mice (n ⫽ 20) was 100%. Treatment with Am80 did not
change the incidence of cellular infiltration (100% incidence with Am80 at 0.2 mg/kg [n ⫽ 18], 2.0 mg/kg [n ⫽
18], and 4.0 mg/kg [n ⫽ 16]). Treatment with Am80 at
0.2 mg/kg did not significantly alter the characteristics of
the cellular infiltration (Figure 1C). In contrast, Am80 at
2.0 mg/kg and 4.0 mg/kg induced a significant decrease
in inflammatory changes (Figures 1D and E, respectively). To quantitatively evaluate the effects of Am80 on
muscle inflammation, we counted the infiltrating mononuclear cells. Substantial numbers of mononuclear cells
were observed in mice with experimental autoimmune
myositis, and treatment with Am80 at 2.0 mg/kg and
4.0 mg/kg resulted in a significant decline in the numbers
of infiltrating mononuclear cells compared with controls
(Figure 1F). We also counted necrotic fibers in the muscle
sections; treatment with Am80 did not significantly
change the numbers of necrotic fibers (data not shown).
Next, to determine the therapeutic effect of
Am80 on experimental autoimmune myositis, 15 mice
were immunized with rabbit myosin on days 1, 8, 15, and
22. Since myositis develops by day 15 in this model (12),
we treated the mice with Am80 from day 15 to day 28.
Figure 1. Inhibition of inflammatory changes in the muscle of mice
with experimental autoimmune myositis (EAM) by treatment with
Am80. To induce experimental autoimmune myositis, mice were
immunized with rabbit myosin and Freund’s complete adjuvant (CFA)
on days 1, 8, and 15. Am80 was administered orally from day 1 to day
21. On day 22, quadriceps femoris muscles were harvested and stained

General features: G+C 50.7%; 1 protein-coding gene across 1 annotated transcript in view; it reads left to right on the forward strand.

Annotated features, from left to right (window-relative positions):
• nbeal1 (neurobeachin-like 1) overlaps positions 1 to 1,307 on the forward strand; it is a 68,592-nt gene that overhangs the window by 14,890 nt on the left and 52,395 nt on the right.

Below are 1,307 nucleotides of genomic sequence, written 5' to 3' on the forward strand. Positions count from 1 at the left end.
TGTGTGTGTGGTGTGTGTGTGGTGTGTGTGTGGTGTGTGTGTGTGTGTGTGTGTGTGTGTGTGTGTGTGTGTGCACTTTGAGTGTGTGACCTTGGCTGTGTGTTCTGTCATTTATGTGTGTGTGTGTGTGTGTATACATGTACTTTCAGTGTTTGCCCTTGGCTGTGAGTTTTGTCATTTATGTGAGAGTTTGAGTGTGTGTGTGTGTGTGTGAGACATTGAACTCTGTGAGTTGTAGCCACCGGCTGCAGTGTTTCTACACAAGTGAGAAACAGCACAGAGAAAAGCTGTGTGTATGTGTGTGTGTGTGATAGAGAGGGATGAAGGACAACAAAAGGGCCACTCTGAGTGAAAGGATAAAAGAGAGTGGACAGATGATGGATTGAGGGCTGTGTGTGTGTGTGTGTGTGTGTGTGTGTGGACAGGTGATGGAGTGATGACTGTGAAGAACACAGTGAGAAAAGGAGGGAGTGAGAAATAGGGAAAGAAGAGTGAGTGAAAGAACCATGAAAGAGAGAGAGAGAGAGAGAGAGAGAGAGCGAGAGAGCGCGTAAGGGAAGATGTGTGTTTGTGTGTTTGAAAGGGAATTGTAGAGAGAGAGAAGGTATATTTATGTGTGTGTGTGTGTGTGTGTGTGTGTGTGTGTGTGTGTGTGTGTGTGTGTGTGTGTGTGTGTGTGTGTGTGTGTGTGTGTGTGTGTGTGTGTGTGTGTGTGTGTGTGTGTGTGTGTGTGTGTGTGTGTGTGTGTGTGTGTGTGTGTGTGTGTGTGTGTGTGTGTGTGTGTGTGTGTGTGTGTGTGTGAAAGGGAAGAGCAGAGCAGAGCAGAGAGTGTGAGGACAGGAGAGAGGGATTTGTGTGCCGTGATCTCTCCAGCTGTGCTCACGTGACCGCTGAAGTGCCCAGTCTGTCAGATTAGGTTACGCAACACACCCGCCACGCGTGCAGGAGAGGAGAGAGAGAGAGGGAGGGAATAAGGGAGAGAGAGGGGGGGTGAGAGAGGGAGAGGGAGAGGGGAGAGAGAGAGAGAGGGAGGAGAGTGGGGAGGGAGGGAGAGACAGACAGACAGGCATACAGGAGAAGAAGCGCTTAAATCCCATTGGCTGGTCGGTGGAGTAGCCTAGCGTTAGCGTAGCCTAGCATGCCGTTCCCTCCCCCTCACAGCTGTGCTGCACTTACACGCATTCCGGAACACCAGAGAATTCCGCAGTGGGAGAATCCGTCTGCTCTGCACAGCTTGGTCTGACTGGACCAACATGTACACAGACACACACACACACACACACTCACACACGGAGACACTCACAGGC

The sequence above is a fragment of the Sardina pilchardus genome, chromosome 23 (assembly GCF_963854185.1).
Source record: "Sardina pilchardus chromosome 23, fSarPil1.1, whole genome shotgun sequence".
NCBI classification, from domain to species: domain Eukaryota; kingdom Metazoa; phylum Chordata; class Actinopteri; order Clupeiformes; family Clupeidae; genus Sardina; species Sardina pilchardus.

with hematoxylin and eosin (H&E). A–E, Representative photomicrographs from a normal mouse (A), a mouse with vehicle-treated
experimental autoimmune myositis (B), and mice with experimental
autoimmune myositis treated with Am80 at 0.2 mg/kg (C), 2.0 mg/kg
(D), or 4.0 mg/kg (E) (original magnification ⫻ 200). F and G, Number
of infiltrating mononuclear cells per randomly selected field. In studies
of the prophylactic effects of Am80 (F), mice were treated as described
above (n ⫽ 15 normal mice, 20 mice with vehicle-treated experimental
autoimmune myositis, and 18, 18, and 16 mice with experimental
autoimmune myositis treated with Am80 at 0.2 mg/kg, 2.0 mg/kg, and
4.0 mg/kg, respectively). In studies of the therapeutic effects of Am80
(G), mice were immunized with rabbit myosin and CFA on days 1, 8,
15, and 22, and Am80 was administered orally from day 15 to day 28.
The quadriceps femoris muscles were harvested and stained with H&E
on day 29 (n ⫽ 3 normal mice, 7 mice with vehicle-treated experimental autoimmune myositis, and 8 mice with experimental autoimmune